An aggregation of devices is provided in which a subset or all of the devices are designed to operate in close proximity of each other. The subset or all of the devices are provided with a programmable oscillator or clock. The devices are linked through an inter-device link. Each proximate device contains a clock frequency controller which couples the inter-device link and the programmable oscillator or clock and which controls the frequency of the programmable oscillator or clock. The frequency of each proximate device is set to operate at a unique operating frequency. Each unique frequency is set to differ from each other by at least a predetermined frequency differential.
Some of the purposes of the invention having been stated, others will appear as the description proceeds, when taken in connection with the accompanying drawings, in which:
FIG. 1 is a block diagram of a computer system for use in conjunction with the current invention.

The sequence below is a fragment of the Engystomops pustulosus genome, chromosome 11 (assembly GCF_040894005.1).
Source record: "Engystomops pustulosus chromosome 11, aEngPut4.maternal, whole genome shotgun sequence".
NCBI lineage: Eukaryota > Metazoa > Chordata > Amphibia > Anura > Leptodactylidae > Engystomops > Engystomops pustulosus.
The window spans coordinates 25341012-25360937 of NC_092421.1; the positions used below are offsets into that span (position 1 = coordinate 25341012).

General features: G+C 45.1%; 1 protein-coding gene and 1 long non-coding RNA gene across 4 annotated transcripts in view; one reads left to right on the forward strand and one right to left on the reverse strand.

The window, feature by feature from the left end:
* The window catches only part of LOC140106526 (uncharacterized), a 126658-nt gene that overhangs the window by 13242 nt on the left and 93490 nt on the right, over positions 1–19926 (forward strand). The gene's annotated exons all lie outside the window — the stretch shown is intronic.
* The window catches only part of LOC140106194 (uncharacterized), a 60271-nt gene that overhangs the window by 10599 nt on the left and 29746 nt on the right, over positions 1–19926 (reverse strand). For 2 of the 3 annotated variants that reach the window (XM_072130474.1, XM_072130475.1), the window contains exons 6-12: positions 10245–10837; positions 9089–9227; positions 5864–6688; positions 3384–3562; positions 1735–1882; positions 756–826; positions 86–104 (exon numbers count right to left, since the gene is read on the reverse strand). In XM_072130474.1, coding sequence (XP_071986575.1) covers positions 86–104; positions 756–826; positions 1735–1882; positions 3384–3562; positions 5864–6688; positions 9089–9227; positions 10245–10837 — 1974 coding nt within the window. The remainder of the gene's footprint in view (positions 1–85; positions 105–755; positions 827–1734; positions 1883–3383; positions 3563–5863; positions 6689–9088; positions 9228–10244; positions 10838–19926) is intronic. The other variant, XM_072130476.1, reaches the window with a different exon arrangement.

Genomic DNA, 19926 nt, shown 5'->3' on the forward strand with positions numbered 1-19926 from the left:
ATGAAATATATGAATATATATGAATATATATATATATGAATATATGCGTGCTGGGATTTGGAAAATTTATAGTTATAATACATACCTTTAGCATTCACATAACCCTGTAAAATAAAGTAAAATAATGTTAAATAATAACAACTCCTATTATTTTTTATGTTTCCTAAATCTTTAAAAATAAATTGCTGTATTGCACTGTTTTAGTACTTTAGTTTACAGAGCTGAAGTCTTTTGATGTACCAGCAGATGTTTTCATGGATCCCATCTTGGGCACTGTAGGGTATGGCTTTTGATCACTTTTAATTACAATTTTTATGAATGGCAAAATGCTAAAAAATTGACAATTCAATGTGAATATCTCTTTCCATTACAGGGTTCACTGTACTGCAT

FIG. 2 is a block diagram of a computer system for use in conjunction with the current invention having a set of spread spectrum clocks.
FIG. 3 is a block diagram of a system consisting of aggregated computing elements as subsystems.
FIG. 4 is a block diagram of a system consisting of aggregated computing elements as subsystems with one of the computing elements functioning as a master device and the remainder of computing elements functioning as slave devices.
FIG. 5 is a process flow diagram showing the selection and modification of the operating frequency of a device operating in the master mode.
FIG. 6 is a process flow diagram highlighting the frequency modification mode of a slave mode device.
While the present invention will be described more fully hereinafter with reference to the accompanying drawings, in which a preferred embodiment of the present invention is shown, it is to be understood at the outset of the description which follows that persons of skill in the appropriate arts may modify the invention here described while still achieving the favorable results of this invention. Accordingly, the description which follows is to be understood as being a broad, teaching disclosure directed to persons of skill in the appropriate arts, and not as limiting upon the present invention.
Although several of the illustrative embodiments are aggregations of computer systems, it should be kept in mind that the invention is not limited to computer systems and is applicable to other aggregations including switches, routers, hubs, and in general to the aggregation of any system or device which operates based on a clock or oscillator and which emits electromagnetic interference as a function of this clock or oscillator.